JSKIER
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Re: tail sitting on offside

Shane-
ahhh...that makes much more sense.  i would think this is a MAJOR point that many people have not understood concerning counter rotation.  i have tried to counter my hips...but without really understanding that it starts from the ankles i think i was not doing it enough.  Thanks.  This helps.  My next question is then....WHEN does this counter start?  At the edge change i assume....?


Jeff

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#8 Wed, Jul 1, 2009 6:51 PM

2gofaster
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From: Cypress, Tx
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Re: tail sitting on offside

You're exactly right Jeff. I didn't understand it until just recently.  I wouldn't say the counter starts at the edge change. My thought is that at the edge change you face the shore and start to let the ski carry out from under you with both hands on the handle and your inside elbow in. This keeps tension on the handle and carries you outbound and gives you the width. I think the counter movement of the ankles, knees, hips and shoulders really starts as you reach that point where you have to release with the outer hand. The critical part is the hips. You have to keep those hips up and stand tall so that when the ski carves around the backside of the ball and you come back to the handle, that your position allows you to handle the angle and load that is generated. I'm finding that when I let my hips drop in the preturn, the momentum of my body mass going downcourse causes my upper body to get pulled up as  the ski sets.  When that happens, I lose all of that speed that I was trying to carry throught the apex of the turn.


Shane Hill

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#9 Thu, Jul 2, 2009 6:27 AM

JSKIER
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Re: tail sitting on offside

Shane-
yea i do feel like my hips drop back in the preturn and it is difficult to get them leading again after edge change without some contorted movements.  Matt Rini explained to me that you should allow the hips to come off the inside edge of the ski at edge change (this sets up the carve) and then with two hands on the handle rotate your hips and shoulders out (toward the shore)  this is what keeps you moving outward instead of downcourse.  My problem with all this is i can't get my hips coming up and leading in the pre-turn without just standing up on the ski and it being flat and going straight....so i'm not sure where this stems from. 

what do you mean by...you lose speed thru the turn as your upper body gets pulled up?  i see how you would lose speed if your hips are back...but not as you get pulled up...which is what i want to feel (standing tall) with the upper body verticle and countered going in and thru the turn..?

Jeff

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#10 Thu, Jul 2, 2009 9:39 PM

EdJohnson
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Re: tail sitting on offside

JSKIER,
     There is another way to look at this. Let the ski transition under you during the edge change. This is a product of resistance to the load of the boat  I call it "Twist and Resist." By resisting the torque of the boat your legs will compress (countering left when going right). Let your legs out slowly after the edge change, maintaining two hands on the handle. Allow the outside shoulder to go with the ski in an outbound direction. The start of counter-rotation. At the same time allow your inside hip and reach go to the inside of the turn. Standing tall will kill outbound direction by taking the ski off edge, going flat and narrow.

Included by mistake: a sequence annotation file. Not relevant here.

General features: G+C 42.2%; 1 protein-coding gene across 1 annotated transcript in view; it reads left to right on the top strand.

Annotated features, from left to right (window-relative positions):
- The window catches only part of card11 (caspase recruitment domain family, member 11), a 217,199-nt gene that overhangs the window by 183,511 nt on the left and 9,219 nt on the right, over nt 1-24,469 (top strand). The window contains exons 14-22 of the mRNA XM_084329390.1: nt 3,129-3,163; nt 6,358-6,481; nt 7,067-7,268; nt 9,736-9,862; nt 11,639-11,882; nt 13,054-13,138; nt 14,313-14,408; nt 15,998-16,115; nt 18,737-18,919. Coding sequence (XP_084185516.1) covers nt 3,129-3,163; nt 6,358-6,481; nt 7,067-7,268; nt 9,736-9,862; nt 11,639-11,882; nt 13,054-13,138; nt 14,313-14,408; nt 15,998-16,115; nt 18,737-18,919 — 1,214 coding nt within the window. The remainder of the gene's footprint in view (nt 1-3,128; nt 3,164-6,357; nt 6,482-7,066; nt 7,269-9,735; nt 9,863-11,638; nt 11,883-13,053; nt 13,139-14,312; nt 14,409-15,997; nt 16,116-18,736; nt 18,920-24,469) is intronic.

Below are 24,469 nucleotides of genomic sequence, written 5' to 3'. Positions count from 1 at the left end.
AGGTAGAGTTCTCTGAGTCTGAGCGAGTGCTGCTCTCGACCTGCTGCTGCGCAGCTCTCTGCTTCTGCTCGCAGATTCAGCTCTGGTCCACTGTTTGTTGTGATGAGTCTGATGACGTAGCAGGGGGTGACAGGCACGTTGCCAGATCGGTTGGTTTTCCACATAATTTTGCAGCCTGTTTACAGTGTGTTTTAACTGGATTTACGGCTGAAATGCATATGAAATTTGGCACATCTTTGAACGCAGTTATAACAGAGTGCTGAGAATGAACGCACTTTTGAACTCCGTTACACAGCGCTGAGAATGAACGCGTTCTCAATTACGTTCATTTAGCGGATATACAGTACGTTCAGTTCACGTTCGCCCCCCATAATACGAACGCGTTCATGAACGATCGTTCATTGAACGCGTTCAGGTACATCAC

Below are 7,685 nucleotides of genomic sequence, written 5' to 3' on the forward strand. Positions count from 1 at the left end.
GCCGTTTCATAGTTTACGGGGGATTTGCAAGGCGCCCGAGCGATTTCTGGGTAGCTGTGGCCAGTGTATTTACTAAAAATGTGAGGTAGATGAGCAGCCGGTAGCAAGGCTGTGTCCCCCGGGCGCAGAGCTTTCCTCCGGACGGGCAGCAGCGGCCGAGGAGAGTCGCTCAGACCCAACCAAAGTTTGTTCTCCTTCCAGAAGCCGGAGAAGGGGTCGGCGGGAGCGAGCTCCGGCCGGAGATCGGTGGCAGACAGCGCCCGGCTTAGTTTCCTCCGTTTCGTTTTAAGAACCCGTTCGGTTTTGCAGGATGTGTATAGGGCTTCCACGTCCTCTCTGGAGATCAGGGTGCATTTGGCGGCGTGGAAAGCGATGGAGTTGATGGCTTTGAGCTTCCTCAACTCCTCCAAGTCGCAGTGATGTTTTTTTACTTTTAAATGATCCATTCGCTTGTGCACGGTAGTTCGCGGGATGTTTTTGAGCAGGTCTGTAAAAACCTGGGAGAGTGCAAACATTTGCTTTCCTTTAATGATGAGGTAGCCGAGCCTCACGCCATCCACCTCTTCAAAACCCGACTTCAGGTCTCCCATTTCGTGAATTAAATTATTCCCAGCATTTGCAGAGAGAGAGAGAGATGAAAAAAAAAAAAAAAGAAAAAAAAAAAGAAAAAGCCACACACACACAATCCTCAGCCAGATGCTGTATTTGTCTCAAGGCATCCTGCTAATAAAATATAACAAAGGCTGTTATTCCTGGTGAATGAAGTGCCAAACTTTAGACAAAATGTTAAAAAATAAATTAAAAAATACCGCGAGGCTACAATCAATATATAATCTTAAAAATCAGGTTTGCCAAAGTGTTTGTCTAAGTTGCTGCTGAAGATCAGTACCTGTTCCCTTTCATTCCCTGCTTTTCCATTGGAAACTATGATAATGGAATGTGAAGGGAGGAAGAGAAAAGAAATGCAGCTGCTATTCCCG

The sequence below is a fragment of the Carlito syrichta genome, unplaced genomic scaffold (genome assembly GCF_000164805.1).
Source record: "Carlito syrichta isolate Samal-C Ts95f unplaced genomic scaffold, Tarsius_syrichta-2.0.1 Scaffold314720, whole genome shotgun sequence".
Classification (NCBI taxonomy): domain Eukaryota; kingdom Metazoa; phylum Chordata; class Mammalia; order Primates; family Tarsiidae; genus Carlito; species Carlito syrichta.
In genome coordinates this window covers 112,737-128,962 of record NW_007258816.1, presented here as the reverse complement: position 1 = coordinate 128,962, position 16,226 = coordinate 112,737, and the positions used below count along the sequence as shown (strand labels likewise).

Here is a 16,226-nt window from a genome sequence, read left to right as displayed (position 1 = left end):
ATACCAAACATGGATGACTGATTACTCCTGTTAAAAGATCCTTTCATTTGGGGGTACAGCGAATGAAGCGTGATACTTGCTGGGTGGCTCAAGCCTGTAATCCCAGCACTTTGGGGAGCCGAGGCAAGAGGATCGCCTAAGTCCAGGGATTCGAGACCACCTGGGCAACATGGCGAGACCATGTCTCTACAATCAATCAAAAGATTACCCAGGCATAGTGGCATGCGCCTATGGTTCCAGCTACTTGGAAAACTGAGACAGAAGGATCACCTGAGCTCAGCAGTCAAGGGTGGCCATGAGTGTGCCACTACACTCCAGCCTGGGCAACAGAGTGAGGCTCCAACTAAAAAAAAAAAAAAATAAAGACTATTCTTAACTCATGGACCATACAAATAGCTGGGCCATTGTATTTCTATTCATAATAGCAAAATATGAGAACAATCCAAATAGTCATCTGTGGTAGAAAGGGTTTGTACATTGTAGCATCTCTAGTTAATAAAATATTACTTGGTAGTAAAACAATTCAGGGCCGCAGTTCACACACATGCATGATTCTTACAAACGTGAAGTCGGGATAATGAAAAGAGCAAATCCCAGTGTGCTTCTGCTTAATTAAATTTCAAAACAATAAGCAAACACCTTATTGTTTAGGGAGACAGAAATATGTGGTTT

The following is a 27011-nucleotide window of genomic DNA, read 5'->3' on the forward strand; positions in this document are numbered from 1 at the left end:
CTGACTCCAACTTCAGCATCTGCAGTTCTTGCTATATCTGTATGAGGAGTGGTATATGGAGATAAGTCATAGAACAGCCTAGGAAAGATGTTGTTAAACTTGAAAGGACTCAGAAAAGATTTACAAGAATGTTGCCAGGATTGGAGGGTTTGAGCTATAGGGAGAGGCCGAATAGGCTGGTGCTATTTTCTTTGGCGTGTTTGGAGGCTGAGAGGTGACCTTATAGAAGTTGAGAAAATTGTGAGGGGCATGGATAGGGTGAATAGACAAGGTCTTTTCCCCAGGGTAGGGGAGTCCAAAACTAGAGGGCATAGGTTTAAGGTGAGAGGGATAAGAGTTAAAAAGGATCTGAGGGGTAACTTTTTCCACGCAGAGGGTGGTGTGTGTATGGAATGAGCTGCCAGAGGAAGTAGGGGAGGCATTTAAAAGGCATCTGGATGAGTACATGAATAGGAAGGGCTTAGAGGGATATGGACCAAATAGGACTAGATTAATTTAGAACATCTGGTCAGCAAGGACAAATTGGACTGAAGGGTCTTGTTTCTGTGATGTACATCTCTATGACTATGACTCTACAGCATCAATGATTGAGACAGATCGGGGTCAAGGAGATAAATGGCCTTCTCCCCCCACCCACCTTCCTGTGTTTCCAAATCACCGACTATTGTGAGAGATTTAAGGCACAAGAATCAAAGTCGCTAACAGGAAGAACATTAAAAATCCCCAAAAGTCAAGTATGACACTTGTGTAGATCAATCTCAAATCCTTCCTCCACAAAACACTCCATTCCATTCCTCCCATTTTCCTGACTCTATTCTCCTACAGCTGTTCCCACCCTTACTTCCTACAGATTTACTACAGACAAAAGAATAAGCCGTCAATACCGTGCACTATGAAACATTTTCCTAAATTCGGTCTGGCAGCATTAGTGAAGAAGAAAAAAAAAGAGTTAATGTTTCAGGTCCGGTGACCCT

If you follow this by freezing the counter and sliding into the handle (no rotation), you will have a tight line (due to outbound direction), and have an incredible turn, accelerating from the apex. Simply drop twist at the hookup and repeat 5 more times.
     If you watch a video of Will Asher I believe you will understand this concept.
GOODE LUCK,   ED

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#11 Mon, Jul 6, 2009 1:19 PM

JSKIER
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Re: tail sitting on offside

Ed-
Lots of good thoughts there!  thanks!  i think i do most of them but not to a great degree...so my question is what thoughts would you take to the course first?  What i mean is...i can't think of all this at the same time and i have found that focusing on one thing leads me to do that better...but then doesn't help everything else flow right.  know what i mean?  So what would you say is "first things first?"  someone was explaining how countering from the ankles up will naturally bring your c/m forward....so would that be the best?  But then again you can counter your brains out but close off and load up against the boat at the finish if you don't continue leading with those hips....

Jeff

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#12 Mon, Jul 6, 2009 2:41 PM

EdJohnson
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Re: tail sitting on offside

JSKIER,
      When I use to ski old school I would only work on one thing at a time. However, with New School Technique,  I find that everything needs to go in a sequence. It is important to visualize your whole pass. I break it down into three areas. The pull out for the Gate, the turn in through one ball, then the rest of the course.
      As far as taking thoughts to the course as you mentioned I developed a Mantra to say in my  head that puts the sequence together for me. Find key words that will remind you of the proper sequence of moves to develop a flow. For me it is "Drop-Twist," Knees-Lean,"  "Punch-Counter-Slide." This covers everything I need to do, and each Key Word represents a visual image in my mind. After skiing I review a video of my set and look for the sequence.
      Mike Suyderhouds DVD, "West Coast Slalom," is excellent at breaking down the sequence into sections. I highly recommend it. After you understand all of that, going to Great Coaches such as Chris, Wade, Seth, Chet, Schnitz, Drew, Rini, etc. will help bring it all together.